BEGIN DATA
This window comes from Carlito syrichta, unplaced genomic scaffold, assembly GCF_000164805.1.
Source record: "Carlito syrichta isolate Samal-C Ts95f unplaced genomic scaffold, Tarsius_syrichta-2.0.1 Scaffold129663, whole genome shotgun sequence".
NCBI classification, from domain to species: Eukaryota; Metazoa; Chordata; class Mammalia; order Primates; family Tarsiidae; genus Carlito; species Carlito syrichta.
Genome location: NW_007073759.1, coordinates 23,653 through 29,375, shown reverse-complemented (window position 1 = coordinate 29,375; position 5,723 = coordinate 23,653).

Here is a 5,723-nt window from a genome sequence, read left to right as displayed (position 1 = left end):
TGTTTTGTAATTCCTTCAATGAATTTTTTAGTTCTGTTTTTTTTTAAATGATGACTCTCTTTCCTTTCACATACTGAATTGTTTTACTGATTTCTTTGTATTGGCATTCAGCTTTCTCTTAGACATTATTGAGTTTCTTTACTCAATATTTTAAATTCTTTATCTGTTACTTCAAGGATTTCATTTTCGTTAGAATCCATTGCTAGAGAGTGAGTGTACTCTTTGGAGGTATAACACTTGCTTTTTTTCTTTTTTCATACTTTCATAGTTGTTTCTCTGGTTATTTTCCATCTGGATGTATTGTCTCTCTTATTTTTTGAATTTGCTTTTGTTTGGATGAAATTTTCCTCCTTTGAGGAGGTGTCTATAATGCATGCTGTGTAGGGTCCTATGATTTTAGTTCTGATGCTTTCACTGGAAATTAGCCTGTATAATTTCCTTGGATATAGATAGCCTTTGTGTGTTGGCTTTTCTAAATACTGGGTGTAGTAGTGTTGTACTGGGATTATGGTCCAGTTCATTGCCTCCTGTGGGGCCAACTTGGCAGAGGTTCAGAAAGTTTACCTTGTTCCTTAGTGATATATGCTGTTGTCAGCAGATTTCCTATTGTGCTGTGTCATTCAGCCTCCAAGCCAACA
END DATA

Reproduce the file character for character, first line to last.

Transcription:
This window comes from Carlito syrichta, unplaced genomic scaffold, assembly GCF_000164805.1.
Source record: "Carlito syrichta isolate Samal-C Ts95f unplaced genomic scaffold, Tarsius_syrichta-2.0.1 Scaffold129663, whole genome shotgun sequence".
NCBI classification, from domain to species: Eukaryota; Metazoa; Chordata; class Mammalia; order Primates; family Tarsiidae; genus Carlito; species Carlito syrichta.
Genome location: NW_007073759.1, coordinates 23,653 through 29,375, shown reverse-complemented (window position 1 = coordinate 29,375; position 5,723 = coordinate 23,653).

Here is a 5,723-nt window from a genome sequence, read left to right as displayed (position 1 = left end):
TGTTTTGTAATTCCTTCAATGAATTTTTTAGTTCTGTTTTTTTTTAAATGATGACTCTCTTTCCTTTCACATACTGAATTGTTTTACTGATTTCTTTGTATTGGCATTCAGCTTTCTCTTAGACATTATTGAGTTTCTTTACTCAATATTTTAAATTCTTTATCTGTTACTTCAAGGATTTCATTTTCGTTAGAATCCATTGCTAGAGAGTGAGTGTACTCTTTGGAGGTATAACACTTGCTTTTTTTCTTTTTTCATACTTTCATAGTTGTTTCTCTGGTTATTTTCCATCTGGATGTATTGTCTCTCTTATTTTTTGAATTTGCTTTTGTTTGGATGAAATTTTCCTCCTTTGAGGAGGTGTCTATAATGCATGCTGTGTAGGGTCCTATGATTTTAGTTCTGATGCTTTCACTGGAAATTAGCCTGTATAATTTCCTTGGATATAGATAGCCTTTGTGTGTTGGCTTTTCTAAATACTGGGTGTAGTAGTGTTGTACTGGGATTATGGTCCAGTTCATTGCCTCCTGTGGGGCCAACTTGGCAGAGGTTCAGAAAGTTTACCTTGTTCCTTAGTGATATATGCTGTTGTCAGCAGATTTCCTATTGTGCTGTGTCATTCAGCCTCCAAGCCAACA